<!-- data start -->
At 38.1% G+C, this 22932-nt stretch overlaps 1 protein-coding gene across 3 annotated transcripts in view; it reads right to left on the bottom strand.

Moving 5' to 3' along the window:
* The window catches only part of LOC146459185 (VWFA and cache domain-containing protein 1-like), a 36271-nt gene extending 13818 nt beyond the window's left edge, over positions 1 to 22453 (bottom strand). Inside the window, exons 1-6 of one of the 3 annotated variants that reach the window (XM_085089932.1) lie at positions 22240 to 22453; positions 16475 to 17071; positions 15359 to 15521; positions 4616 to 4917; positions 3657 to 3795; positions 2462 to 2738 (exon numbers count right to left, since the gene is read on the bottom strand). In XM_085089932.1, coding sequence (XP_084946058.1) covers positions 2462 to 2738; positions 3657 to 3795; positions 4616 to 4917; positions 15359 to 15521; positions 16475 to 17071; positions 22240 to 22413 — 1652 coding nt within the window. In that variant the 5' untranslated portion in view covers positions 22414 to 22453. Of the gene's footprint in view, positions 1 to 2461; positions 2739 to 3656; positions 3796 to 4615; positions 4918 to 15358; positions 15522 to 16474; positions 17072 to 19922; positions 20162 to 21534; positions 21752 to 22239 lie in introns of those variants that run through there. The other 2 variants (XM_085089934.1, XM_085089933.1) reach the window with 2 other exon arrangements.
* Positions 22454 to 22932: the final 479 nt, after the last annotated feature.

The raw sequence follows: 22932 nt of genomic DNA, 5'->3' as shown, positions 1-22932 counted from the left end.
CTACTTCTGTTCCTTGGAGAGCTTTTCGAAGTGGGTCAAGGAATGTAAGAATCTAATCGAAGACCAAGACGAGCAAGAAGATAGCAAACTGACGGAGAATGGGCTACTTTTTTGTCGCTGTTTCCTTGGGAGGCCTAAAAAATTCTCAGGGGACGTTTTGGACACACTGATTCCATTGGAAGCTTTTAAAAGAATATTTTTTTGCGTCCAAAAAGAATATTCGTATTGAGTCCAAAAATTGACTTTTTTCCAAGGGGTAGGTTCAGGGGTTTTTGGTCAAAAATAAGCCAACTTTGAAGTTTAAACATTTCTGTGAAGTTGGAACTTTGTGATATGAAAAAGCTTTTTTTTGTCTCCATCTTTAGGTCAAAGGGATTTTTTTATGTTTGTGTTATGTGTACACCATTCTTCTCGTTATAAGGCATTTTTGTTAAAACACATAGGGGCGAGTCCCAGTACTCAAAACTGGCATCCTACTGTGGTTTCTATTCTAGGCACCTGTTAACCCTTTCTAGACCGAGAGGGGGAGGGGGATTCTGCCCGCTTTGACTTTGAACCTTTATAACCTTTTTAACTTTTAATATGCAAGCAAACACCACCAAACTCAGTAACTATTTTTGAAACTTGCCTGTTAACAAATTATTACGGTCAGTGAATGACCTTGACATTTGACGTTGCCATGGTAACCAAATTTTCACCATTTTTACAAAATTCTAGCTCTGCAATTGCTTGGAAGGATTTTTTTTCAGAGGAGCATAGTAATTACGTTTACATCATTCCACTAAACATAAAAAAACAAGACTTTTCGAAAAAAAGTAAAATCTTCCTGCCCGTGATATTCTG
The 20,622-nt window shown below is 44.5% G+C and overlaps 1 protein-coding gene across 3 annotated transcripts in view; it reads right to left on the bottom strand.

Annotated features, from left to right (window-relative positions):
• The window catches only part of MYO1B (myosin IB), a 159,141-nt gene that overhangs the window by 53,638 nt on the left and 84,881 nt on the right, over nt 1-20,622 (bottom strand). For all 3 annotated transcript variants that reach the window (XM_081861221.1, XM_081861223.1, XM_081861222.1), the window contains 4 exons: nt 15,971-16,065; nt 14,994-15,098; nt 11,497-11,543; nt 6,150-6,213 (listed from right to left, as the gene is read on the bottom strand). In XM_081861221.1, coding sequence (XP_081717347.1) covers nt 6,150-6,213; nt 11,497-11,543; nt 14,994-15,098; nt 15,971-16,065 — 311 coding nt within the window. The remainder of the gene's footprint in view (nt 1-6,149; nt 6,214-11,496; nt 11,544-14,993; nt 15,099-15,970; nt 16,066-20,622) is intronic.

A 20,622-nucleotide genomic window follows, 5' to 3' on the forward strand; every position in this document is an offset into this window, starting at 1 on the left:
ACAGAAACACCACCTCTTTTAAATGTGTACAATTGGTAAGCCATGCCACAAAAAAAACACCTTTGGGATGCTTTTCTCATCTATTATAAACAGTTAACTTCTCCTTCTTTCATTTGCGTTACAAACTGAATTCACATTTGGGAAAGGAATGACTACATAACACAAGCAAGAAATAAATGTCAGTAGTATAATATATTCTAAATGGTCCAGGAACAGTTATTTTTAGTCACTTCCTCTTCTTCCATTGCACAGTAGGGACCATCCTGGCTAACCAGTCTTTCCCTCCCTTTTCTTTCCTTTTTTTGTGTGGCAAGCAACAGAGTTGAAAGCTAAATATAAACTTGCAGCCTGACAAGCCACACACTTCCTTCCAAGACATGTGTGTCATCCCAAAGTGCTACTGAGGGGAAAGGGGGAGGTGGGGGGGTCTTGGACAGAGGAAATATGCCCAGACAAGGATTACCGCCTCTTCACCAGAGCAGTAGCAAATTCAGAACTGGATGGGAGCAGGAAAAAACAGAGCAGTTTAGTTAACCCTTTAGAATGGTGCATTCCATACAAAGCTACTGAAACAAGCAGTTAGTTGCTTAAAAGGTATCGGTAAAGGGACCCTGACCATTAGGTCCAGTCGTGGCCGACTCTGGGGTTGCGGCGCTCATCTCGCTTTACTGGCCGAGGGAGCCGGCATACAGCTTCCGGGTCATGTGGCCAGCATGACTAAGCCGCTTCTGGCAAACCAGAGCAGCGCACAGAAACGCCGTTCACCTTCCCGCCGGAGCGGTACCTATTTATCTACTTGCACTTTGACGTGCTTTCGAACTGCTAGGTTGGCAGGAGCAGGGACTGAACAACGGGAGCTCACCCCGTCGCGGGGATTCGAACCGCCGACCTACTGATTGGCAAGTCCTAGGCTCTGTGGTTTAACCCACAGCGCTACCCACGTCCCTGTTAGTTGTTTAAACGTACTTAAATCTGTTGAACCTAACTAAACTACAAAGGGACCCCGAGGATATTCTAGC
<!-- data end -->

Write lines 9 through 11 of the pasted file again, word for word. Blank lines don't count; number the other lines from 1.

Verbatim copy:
• The window catches only part of MYO1B (myosin IB), a 159,141-nt gene that overhangs the window by 53,638 nt on the left and 84,881 nt on the right, over nt 1-20,622 (bottom strand). For all 3 annotated transcript variants that reach the window (XM_081861221.1, XM_081861223.1, XM_081861222.1), the window contains 4 exons: nt 15,971-16,065; nt 14,994-15,098; nt 11,497-11,543; nt 6,150-6,213 (listed from right to left, as the gene is read on the bottom strand). In XM_081861221.1, coding sequence (XP_081717347.1) covers nt 6,150-6,213; nt 11,497-11,543; nt 14,994-15,098; nt 15,971-16,065 — 311 coding nt within the window. The remainder of the gene's footprint in view (nt 1-6,149; nt 6,214-11,496; nt 11,544-14,993; nt 15,099-15,970; nt 16,066-20,622) is intronic.

A 20,622-nucleotide genomic window follows, 5' to 3' on the forward strand; every position in this document is an offset into this window, starting at 1 on the left:
ACAGAAACACCACCTCTTTTAAATGTGTACAATTGGTAAGCCATGCCACAAAAAAAACACCTTTGGGATGCTTTTCTCATCTATTATAAACAGTTAACTTCTCCTTCTTTCATTTGCGTTACAAACTGAATTCACATTTGGGAAAGGAATGACTACATAACACAAGCAAGAAATAAATGTCAGTAGTATAATATATTCTAAATGGTCCAGGAACAGTTATTTTTAGTCACTTCCTCTTCTTCCATTGCACAGTAGGGACCATCCTGGCTAACCAGTCTTTCCCTCCCTTTTCTTTCCTTTTTTTGTGTGGCAAGCAACAGAGTTGAAAGCTAAATATAAACTTGCAGCCTGACAAGCCACACACTTCCTTCCAAGACATGTGTGTCATCCCAAAGTGCTACTGAGGGGAAAGGGGGAGGTGGGGGGGTCTTGGACAGAGGAAATATGCCCAGACAAGGATTACCGCCTCTTCACCAGAGCAGTAGCAAATTCAGAACTGGATGGGAGCAGGAAAAAACAGAGCAGTTTAGTTAACCCTTTAGAATGGTGCATTCCATACAAAGCTACTGAAACAAGCAGTTAGTTGCTTAAAAGGTATCGGTAAAGGGACCCTGACCATTAGGTCCAGTCGTGGCCGACTCTGGGGTTGCGGCGCTCATCTCGCTTTACTGGCCGAGGGAGCCGGCATACAGCTTCCGGGTCATGTGGCCAGCATGACTAAGCCGCTTCTGGCAAACCAGAGCAGCGCACAGAAACGCCGTTCACCTTCCCGCCGGAGCGGTACCTATTTATCTACTTGCACTTTGACGTGCTTTCGAACTGCTAGGTTGGCAGGAGCAGGGACTGAACAACGGGAGCTCACCCCGTCGCGGGGATTCGAACCGCCGACCTACTGATTGGCAAGTCCTAGGCTCTGTGGTTTAACCCACAGCGCTACCCACGTCCCTGTTAGTTGTTTAAACGTACTTAAATCTGTTGAACCTAACTAAACTACAAAGGGACCCCGAGGATATTCTAGC